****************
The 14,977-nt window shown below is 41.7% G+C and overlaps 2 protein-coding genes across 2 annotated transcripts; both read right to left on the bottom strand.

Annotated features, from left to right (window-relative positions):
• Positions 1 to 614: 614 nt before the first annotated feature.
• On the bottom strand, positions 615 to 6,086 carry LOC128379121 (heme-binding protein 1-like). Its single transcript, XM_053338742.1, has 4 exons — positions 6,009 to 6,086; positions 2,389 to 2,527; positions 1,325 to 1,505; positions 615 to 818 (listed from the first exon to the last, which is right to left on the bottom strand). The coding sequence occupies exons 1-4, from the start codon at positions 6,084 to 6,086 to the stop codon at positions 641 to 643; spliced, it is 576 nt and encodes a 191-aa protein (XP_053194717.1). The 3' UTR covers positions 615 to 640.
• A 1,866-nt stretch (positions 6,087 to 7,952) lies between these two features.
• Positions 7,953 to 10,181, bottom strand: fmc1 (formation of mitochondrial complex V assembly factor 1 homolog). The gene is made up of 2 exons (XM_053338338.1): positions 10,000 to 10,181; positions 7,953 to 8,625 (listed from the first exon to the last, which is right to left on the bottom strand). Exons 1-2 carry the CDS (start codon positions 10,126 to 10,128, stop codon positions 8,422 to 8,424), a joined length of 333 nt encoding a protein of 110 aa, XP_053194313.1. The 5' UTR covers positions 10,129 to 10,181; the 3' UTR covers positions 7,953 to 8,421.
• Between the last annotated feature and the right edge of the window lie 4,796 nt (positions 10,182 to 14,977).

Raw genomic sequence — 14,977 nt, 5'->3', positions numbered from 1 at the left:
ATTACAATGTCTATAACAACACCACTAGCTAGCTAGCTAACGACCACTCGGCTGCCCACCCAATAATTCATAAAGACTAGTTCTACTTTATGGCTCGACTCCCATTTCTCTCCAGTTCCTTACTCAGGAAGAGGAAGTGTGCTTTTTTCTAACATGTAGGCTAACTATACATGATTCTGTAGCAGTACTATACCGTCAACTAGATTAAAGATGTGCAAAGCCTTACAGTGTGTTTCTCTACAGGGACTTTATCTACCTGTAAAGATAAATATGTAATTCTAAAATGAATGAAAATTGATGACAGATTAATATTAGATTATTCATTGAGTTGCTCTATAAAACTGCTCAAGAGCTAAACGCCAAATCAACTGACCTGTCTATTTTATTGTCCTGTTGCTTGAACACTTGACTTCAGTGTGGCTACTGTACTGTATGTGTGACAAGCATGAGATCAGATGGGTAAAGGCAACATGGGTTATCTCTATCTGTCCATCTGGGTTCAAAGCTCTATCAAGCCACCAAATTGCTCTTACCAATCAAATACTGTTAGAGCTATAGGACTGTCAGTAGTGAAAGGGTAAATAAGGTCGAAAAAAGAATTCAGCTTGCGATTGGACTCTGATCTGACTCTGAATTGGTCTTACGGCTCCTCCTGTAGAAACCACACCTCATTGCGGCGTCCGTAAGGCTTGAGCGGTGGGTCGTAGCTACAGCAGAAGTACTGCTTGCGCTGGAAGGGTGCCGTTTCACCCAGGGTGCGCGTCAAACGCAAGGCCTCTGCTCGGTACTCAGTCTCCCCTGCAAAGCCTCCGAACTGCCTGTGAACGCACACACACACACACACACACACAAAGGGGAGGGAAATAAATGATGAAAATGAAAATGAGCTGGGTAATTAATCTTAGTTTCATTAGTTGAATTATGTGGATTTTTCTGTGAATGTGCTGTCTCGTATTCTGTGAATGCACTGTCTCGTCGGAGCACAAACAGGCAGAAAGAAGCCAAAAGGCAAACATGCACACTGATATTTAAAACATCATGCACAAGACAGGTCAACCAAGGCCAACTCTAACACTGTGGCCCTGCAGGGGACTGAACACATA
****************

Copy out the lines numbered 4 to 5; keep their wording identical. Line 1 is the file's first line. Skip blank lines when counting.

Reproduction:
• On the bottom strand, positions 615 to 6,086 carry LOC128379121 (heme-binding protein 1-like). Its single transcript, XM_053338742.1, has 4 exons — positions 6,009 to 6,086; positions 2,389 to 2,527; positions 1,325 to 1,505; positions 615 to 818 (listed from the first exon to the last, which is right to left on the bottom strand). The coding sequence occupies exons 1-4, from the start codon at positions 6,084 to 6,086 to the stop codon at positions 641 to 643; spliced, it is 576 nt and encodes a 191-aa protein (XP_053194717.1). The 3' UTR covers positions 615 to 640.
• A 1,866-nt stretch (positions 6,087 to 7,952) lies between these two features.